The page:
Measuring speech perception with recovered envelope cues using the peripheral auditory model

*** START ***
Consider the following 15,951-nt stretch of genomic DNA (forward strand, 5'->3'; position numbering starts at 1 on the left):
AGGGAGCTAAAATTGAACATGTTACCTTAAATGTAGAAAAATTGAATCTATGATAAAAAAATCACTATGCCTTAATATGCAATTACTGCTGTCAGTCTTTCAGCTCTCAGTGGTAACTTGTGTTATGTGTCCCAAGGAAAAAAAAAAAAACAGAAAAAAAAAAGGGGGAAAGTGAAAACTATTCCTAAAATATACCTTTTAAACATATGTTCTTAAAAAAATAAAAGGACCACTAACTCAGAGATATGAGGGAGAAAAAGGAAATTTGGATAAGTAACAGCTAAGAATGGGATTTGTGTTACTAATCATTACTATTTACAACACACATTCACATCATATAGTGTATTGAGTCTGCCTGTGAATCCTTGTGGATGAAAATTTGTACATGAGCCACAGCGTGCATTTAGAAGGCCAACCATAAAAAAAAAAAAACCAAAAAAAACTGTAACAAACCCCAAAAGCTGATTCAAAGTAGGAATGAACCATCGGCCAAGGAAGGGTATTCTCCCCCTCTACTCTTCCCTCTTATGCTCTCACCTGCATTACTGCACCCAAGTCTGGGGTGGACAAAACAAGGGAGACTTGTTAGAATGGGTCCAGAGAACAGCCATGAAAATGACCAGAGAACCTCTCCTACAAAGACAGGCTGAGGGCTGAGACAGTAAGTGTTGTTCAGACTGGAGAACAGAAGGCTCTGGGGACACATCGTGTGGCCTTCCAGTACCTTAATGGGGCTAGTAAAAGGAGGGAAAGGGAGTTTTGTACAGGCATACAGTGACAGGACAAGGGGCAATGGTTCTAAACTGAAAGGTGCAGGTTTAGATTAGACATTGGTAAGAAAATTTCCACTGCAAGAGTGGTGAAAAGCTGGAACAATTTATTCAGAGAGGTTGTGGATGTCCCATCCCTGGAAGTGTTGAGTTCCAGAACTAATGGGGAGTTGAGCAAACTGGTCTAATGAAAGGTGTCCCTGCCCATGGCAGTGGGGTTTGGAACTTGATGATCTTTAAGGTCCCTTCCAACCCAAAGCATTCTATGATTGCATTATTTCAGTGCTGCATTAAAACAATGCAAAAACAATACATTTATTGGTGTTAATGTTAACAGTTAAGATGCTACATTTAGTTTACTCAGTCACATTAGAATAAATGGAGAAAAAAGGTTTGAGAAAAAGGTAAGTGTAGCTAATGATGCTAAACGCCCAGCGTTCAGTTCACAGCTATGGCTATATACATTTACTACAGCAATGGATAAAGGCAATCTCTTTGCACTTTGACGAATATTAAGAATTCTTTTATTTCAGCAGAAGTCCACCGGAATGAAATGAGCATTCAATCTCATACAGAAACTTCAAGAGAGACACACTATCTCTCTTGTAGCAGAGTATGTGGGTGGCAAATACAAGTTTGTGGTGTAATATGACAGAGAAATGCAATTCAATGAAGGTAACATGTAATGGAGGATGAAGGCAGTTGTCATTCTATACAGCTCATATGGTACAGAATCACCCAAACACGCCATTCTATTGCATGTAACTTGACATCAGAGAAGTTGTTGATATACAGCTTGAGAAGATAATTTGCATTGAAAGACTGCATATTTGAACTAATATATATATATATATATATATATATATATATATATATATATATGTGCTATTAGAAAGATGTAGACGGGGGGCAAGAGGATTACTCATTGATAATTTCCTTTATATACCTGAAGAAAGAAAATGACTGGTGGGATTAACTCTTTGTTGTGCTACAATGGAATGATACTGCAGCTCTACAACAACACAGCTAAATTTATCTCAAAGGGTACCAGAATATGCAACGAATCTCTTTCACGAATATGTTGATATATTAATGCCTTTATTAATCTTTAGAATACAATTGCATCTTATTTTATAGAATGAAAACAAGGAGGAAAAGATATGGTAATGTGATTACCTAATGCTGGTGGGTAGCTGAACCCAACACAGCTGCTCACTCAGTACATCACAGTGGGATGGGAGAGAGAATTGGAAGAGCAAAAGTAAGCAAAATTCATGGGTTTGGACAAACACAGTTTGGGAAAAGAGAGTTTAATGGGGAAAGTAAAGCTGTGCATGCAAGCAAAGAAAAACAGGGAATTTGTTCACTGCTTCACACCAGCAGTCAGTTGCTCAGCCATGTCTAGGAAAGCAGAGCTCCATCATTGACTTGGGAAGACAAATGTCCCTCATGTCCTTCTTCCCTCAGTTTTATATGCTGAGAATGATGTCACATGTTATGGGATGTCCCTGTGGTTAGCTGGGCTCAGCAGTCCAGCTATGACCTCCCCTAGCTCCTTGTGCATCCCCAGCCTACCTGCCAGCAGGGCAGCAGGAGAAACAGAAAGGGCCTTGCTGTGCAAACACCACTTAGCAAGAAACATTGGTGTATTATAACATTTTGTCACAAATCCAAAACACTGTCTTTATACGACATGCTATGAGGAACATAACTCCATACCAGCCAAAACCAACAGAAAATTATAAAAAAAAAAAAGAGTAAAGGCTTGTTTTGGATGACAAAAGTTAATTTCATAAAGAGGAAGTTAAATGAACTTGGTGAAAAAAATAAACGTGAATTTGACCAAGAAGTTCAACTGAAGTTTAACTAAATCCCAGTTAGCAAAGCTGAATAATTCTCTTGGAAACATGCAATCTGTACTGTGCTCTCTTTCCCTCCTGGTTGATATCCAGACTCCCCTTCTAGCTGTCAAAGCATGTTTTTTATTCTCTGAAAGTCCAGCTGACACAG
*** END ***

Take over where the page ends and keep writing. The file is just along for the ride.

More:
Speech perception refers to how understandable speech produced by a speaker would be by a listener. The human auditory system usually interprets this information using both envelope (ENV) and temporal fine structure (TFS) cues. While ENV is sufficient for understanding speech in quiet, TFS cues are necessary for speech segregation in noisy conditions. In general, ENV can be recovered from the TFS (known as recovered ENV); however, the degree of ENV recovery and its significance on speech perception are not clearly known/understood. In order to systematically assess the relative contribution of the recovered ENV for speech perception, this study proposes a new speech perception metric. The proposed metric employs a phenomenological model of the auditory periphery developed by Zilany and colleagues (J. Acoust. Soc. Am. 126, 283–286, 2014) to simulate the responses of the auditory nerve fibers to both original and recovered ENV cues. The performance of the proposed metric was evaluated under different types of noise (both steady-state and fluctuating noise), as well as several classes of distortion (e.g., peak-clipping, center-clipping, and phase jitter). Finally, to validate the proposed metric, the predicted scores were compared with subjective evaluation scores from behavioral studies. The proposed metric indicates a statistically significant correlation for all cases and accounts for a wider dynamic range compared to the existing metrics.
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